right thing. She thought this demonstrates the need for choice of
schools. She said that a parent has to sue because the local school is
the only option. The parent should be able to shop for someplace
better. She thought this bill will cost schools more and she does not
want to put a burden schools to spend more and thereby take away
services from others. But, she said, this bill is not really about
disabled children. It’s about school districts having too much power
because they have a monopoly. She concluded, saying that this is why
she “may be a yes vote. Something’s got to change!”
The next speaker was Rep. John Huffman who said he wants to send a
message of affirmation to parents but wants to do it like they did it
for the School for the Blind. He said the legislature expects districts
to listen to parents and do the best they can. “Every child is a TAG
child. We pay teachers good money to find how to stimulate children.
Parents shouldn’t be forced into the situation of filing a lawsuit.”
Rep. Betty Komp then spoke, saying that this is a highly charged topic
on which she “goes back and forth.” She said that she believes in
public school education and that the best way to support it is to pass a
decent budget. This bill, she said, is contradictory to this
message. She will be a no vote.
Rep. Michael Dembrow was then recognized to speak. He thought that most
districts are trying to do the right thing but problems do arise. He
wished there could be a neutral 3rd party or ombudsman that parents
could go to and hoped this is something that will be pursued. He will
support bill because he respects Gelser and his belief that a strong
message needs to be sent. The legislature, he said, wants school boards
to protect all children. Rep. Lew Frederick appeared to agree with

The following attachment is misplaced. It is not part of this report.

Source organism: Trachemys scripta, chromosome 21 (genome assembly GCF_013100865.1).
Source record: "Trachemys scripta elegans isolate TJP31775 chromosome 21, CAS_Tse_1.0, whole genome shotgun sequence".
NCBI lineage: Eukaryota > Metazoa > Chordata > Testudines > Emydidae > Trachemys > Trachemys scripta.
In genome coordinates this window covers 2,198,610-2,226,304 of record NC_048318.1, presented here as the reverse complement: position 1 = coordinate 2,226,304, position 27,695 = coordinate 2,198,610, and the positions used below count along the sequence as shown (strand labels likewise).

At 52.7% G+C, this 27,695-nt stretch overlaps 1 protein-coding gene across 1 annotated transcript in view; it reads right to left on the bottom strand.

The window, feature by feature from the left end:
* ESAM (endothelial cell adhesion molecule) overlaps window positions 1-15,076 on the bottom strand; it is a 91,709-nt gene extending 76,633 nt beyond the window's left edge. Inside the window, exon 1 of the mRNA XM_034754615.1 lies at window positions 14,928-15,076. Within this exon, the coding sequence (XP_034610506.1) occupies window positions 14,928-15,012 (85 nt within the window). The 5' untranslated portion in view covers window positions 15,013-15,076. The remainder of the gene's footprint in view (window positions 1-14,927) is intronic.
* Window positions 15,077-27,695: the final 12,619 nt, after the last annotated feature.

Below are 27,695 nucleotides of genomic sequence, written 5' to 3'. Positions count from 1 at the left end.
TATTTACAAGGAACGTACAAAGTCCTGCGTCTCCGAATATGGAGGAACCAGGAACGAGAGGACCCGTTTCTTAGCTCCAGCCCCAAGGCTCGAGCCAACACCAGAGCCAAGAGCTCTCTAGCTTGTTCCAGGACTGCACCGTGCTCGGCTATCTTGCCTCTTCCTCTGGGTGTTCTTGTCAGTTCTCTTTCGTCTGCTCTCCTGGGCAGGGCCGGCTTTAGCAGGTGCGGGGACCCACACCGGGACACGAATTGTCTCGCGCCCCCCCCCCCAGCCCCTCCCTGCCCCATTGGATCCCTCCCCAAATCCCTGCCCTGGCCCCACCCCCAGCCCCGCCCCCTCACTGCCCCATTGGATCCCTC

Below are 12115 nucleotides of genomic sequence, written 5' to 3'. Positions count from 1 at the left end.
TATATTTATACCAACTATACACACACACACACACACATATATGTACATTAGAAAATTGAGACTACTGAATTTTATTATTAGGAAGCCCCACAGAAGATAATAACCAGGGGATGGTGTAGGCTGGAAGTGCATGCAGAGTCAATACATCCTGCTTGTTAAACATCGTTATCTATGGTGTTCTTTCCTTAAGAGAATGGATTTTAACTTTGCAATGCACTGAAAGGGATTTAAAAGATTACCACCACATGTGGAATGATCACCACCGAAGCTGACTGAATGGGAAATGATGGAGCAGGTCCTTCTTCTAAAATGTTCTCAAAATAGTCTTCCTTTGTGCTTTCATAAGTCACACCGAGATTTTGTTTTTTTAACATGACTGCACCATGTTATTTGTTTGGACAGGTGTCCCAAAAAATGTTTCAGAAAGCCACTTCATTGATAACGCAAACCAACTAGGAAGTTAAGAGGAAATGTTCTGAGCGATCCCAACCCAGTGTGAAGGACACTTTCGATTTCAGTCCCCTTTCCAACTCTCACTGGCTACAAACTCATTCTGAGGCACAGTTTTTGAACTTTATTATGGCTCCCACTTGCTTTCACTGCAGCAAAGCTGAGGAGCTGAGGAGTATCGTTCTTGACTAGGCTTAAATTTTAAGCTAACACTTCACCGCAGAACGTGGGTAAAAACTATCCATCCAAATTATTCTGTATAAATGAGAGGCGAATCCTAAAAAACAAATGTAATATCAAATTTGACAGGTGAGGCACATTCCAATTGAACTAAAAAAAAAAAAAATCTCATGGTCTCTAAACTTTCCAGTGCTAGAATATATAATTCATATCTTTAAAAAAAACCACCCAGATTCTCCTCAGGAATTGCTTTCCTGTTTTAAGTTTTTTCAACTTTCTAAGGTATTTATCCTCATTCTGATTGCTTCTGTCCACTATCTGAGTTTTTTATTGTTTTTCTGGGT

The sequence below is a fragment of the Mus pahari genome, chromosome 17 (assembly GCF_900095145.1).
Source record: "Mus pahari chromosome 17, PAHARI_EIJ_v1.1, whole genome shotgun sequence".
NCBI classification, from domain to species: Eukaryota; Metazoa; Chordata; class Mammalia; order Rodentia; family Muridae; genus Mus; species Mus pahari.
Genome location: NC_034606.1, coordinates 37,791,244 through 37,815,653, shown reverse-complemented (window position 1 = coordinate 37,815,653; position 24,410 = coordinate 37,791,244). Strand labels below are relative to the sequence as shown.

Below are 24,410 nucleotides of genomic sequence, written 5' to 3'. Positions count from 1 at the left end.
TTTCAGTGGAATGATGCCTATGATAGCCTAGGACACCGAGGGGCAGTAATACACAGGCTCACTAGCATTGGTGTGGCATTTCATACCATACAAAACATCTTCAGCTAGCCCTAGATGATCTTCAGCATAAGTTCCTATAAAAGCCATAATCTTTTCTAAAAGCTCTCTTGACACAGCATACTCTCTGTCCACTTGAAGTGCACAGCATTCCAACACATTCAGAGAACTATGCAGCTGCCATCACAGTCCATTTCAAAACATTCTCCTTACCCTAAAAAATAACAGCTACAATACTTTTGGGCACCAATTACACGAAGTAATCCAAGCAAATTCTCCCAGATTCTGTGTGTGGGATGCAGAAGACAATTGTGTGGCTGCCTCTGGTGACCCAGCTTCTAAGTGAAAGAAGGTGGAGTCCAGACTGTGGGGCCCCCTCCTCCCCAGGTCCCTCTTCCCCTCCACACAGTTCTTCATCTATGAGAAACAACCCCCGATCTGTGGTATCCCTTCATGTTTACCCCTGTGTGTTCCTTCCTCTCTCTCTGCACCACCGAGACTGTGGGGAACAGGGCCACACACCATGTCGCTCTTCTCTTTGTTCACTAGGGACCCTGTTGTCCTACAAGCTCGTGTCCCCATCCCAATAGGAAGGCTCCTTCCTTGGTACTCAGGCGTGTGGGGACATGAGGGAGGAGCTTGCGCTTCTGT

Rep. Dembrow, but chose not to speak.
Committee co-chair Matt Wingard had the last word. He said that the
kind of frustration that parents experience drive this type of bill. He
had heard many stories from parents of special needs children. It
“breaks my heart,” he says, “that parents can’t get the sense they are
being listened to.” He is proud to support bill.
Then came the very interesting vote. Republicans Huffman and Conger
vote no. Democrat Komp voted no. Republicans Wingard and Parrish voted
aye. Democrats Gelser, Dembrow and Frederick voted aye. HB 2296 is
moved out of the committee with a “do pass” recommendation by a 5-3
My analysis, for what it’s worth, is that since the bill was viewed as being largely symbolic, many legislators looked at it exactly that way and chose to make their own symbolic points. Wingard and Parrish promoted their view that parents should have more choice in schools. Conger used the opportunity to slap trial lawyers. Komp spoke to the issue of adequate funding for public schools, thereby countering the Wingard and Parrish position that the problem is not lack of funding but lack of choice. The remaining committee members pretty much addressed the merits of the bill itself. If only they had counted, HB 2296 would still have passed, but by a 3-1 vote.